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The ecology and evolution of wildlife cancers: Applications for management and conservation

Hamede, Rodrigo, Owen, Rachel, Siddle, Hannah, Peck, Sarah, Jones, Menna, Dujon, Antoine M., Giraudeau, Mathieu, Roche, Benjamin, Ujvari, Beata and Thomas, Frédéric 2020, The ecology and evolution of wildlife cancers: Applications for management and conservation, Evolutionary Applications, pp. 1-14, doi: 10.1111/eva.12948.

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Title The ecology and evolution of wildlife cancers: Applications for management and conservation
Author(s) Hamede, Rodrigo
Owen, Rachel
Siddle, Hannah
Peck, Sarah
Jones, Menna
Dujon, Antoine M.
Giraudeau, Mathieu
Roche, BenjaminORCID iD for Roche, Benjamin orcid.org/0000-0003-2391-2988
Ujvari, BeataORCID iD for Ujvari, Beata orcid.org/0000-0003-2391-2988
Thomas, Frédéric
Journal name Evolutionary Applications
Start page 1
End page 14
Total pages 14
Publisher Wiley
Place of publication Hoboken, N.J.
Publication date 2020
ISSN 1752-4563
1752-4571
Keyword(s) cancer
disease ecology
host-pathogen interactions
natural selection
transmissible tumour
wildlife management
Summary Evolutionary Applications published by John Wiley & Sons Ltd Ecological and evolutionary concepts have been widely adopted to understand host–pathogen dynamics, and more recently, integrated into wildlife disease management. Cancer is a ubiquitous disease that affects most metazoan species; however, the role of oncogenic phenomena in eco-evolutionary processes and its implications for wildlife management and conservation remains undeveloped. Despite the pervasive nature of cancer across taxa, our ability to detect its occurrence, progression and prevalence in wildlife populations is constrained due to logistic and diagnostic limitations, which suggests that most cancers in the wild are unreported and understudied. Nevertheless, an increasing number of virus-associated and directly transmissible cancers in terrestrial and aquatic environments have been detected. Furthermore, anthropogenic activities and sudden environmental changes are increasingly associated with cancer incidence in wildlife. This highlights the need to upscale surveillance efforts, collection of critical data and developing novel approaches for studying the emergence and evolution of cancers in the wild. Here, we discuss the relevance of malignant cells as important agents of selection and offer a holistic framework to understand the interplay of ecological, epidemiological and evolutionary dynamics of cancer in wildlife. We use a directly transmissible cancer (devil facial tumour disease) as a model system to reveal the potential evolutionary dynamics and broader ecological effects of cancer epidemics in wildlife. We provide further examples of tumour–host interactions and trade-offs that may lead to changes in life histories, and epidemiological and population dynamics. Within this framework, we explore immunological strategies at the individual level as well as transgenerational adaptations at the population level. Then, we highlight the need to integrate multiple disciplines to undertake comparative cancer research at the human–domestic–wildlife interface and their environments. Finally, we suggest strategies for screening cancer incidence in wildlife and discuss how to integrate ecological and evolutionary concepts in the management of current and future cancer epizootics.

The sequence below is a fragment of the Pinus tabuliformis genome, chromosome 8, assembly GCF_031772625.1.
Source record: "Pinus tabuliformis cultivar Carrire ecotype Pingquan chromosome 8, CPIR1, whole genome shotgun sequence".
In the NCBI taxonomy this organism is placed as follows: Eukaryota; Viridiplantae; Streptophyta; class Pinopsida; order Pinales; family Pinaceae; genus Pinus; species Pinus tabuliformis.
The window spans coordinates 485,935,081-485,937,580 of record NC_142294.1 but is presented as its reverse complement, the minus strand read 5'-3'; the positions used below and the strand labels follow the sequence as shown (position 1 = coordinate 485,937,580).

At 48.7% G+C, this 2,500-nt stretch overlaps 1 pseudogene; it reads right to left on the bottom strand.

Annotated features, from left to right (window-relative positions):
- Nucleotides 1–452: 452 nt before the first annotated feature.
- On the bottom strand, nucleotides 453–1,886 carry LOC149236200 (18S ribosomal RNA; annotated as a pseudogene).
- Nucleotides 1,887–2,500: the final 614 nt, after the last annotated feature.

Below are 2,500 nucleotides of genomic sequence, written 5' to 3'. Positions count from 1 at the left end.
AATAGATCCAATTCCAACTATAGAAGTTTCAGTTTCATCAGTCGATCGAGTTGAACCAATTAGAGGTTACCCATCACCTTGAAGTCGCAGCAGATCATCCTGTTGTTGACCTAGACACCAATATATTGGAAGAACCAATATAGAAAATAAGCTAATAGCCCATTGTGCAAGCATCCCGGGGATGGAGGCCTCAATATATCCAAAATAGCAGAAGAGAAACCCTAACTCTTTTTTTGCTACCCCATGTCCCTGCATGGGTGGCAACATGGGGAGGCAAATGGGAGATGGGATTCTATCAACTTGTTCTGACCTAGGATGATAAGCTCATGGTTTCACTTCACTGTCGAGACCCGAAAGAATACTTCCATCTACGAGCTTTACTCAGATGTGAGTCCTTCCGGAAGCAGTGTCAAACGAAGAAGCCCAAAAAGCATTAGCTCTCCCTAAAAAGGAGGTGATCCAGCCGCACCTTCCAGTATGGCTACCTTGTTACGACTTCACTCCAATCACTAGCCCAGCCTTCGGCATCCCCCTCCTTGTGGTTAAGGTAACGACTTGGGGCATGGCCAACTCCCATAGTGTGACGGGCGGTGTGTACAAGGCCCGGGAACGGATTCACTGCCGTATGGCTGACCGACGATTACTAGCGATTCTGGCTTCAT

Language eng
DOI 10.1111/eva.12948
Indigenous content off
Field of Research 0603 Evolutionary Biology
HERDC Research category C1 Refereed article in a scholarly journal
ERA Research output type C Journal article
Copyright notice ©2020, The Authors
Free to Read? Yes
Use Rights Creative Commons Attribution licence
Persistent URL http://hdl.handle.net/10536/DRO/DU:30136551

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Every reasonable effort has been made to ensure that permission has been obtained for items included in DRO. If you believe that your rights have been infringed by this repository, please contact drosupport@deakin.edu.au.